What you need to know:
- Preachers say they met Prof Githu but deny drafting rules to tame rogue leaders.
Some Pentecostal churches have protested the proposed regulations aimed at taming rogue religious leaders and groups.
The Kenya National Congress of Pentecostal Churches and Ministries denied coming up with the new rules during its meeting with the Attorney-General at the Kenyatta International Convention Centre.
The congress has called a meeting today at Huruma Redeemed Church to discuss the proposals.
Deputy Chairman Stephen Ndicho said he was at the AG’s meeting on November 14, last year, and claimed religious leaders only had an informal discussion with Prof Githu Muigai but never drafted any regulations.
“The AG summoned religious organisations for a consultative meeting, which had no agenda as at the time of invitation,” he told the Nation on Thursday.
The proposed rules, dated December 18, are aimed at monitoring religious institutions and will affect all faiths.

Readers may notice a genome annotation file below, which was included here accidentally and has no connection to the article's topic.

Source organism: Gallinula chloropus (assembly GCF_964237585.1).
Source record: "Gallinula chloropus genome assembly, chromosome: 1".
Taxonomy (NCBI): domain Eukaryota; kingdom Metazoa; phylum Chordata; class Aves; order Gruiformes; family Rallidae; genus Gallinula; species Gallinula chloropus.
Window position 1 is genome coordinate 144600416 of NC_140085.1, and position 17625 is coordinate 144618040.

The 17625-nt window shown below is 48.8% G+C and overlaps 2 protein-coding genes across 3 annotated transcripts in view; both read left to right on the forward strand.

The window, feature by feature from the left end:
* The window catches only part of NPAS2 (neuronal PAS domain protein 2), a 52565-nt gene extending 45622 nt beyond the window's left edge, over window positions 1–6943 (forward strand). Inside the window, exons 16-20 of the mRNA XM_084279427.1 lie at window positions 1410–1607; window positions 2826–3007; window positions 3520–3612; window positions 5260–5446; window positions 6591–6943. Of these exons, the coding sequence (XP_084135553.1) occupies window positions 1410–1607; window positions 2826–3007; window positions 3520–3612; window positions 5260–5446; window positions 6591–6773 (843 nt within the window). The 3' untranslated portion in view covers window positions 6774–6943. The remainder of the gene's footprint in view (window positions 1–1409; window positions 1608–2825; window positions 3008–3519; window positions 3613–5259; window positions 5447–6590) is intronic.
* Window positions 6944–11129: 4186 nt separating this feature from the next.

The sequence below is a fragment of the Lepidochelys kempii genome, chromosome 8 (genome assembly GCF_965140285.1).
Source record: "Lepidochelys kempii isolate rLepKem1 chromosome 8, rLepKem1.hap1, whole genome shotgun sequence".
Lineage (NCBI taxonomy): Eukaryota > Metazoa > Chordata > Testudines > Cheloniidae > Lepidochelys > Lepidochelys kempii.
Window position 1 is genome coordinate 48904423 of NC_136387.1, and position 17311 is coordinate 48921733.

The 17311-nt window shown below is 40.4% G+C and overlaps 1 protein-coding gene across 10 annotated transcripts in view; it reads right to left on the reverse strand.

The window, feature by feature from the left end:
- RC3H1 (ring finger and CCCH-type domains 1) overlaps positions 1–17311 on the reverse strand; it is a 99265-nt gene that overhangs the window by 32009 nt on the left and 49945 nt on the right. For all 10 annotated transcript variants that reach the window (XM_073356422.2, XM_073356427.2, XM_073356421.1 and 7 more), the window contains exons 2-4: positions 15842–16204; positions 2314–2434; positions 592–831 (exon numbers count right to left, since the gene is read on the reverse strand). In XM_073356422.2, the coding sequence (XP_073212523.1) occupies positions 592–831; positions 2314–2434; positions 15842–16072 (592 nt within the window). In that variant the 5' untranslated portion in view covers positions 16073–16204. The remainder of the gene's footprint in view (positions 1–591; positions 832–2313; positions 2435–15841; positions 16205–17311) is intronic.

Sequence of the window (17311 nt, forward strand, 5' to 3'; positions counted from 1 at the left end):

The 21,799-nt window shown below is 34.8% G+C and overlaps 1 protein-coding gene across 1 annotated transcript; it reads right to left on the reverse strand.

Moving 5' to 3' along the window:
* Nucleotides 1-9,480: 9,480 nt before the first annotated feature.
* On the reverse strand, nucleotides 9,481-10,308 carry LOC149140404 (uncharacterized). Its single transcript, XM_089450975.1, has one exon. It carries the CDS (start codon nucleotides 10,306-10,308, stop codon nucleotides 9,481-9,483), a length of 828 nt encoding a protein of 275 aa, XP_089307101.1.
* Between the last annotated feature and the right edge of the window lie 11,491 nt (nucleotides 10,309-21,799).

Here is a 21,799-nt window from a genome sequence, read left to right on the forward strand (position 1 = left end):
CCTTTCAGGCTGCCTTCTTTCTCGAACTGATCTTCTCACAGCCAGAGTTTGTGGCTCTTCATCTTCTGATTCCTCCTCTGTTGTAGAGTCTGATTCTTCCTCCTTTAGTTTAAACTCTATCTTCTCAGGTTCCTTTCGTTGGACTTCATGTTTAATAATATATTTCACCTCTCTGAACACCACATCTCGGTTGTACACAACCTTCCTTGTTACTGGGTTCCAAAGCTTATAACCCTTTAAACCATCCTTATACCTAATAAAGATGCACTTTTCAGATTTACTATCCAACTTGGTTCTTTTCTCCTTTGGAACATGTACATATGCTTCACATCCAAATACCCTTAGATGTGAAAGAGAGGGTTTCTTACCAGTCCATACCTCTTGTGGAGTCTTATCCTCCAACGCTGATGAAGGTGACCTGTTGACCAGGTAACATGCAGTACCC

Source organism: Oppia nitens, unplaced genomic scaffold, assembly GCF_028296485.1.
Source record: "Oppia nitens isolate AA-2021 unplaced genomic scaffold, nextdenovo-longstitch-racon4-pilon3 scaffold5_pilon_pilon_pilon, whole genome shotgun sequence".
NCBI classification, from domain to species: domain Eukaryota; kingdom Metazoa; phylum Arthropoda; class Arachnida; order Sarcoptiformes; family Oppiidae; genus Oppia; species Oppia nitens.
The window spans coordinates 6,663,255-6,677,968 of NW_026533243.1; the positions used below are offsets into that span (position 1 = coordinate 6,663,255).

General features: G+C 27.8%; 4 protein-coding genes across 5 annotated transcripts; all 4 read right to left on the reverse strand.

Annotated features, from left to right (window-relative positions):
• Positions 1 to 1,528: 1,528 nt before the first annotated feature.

Also included are numerous small groupings that have been accused of conning and brainwashing their followers or engaging in radicalisation and other dangerous doctrines.
If adopted, the AG’s rules would require imams, pastors, rabbis and other religious leaders to obtain certificates of good conduct from the police and clearance from the Ethics and Anti-Corruption Commission.
There are separate rules for foreigners seeking to carry out religious work in Kenya.
“When we arrived for the meeting, word spread that the AG had drafted regulations for the religious organisations, which some, led by the Evangelicals, vehemently opposed and indeed boycotted the meeting,” said Bishop Ndicho.
He, however, said preachers were in support of efforts to tame rogue ministers through formation of an umbrella organisation made up of religious groups.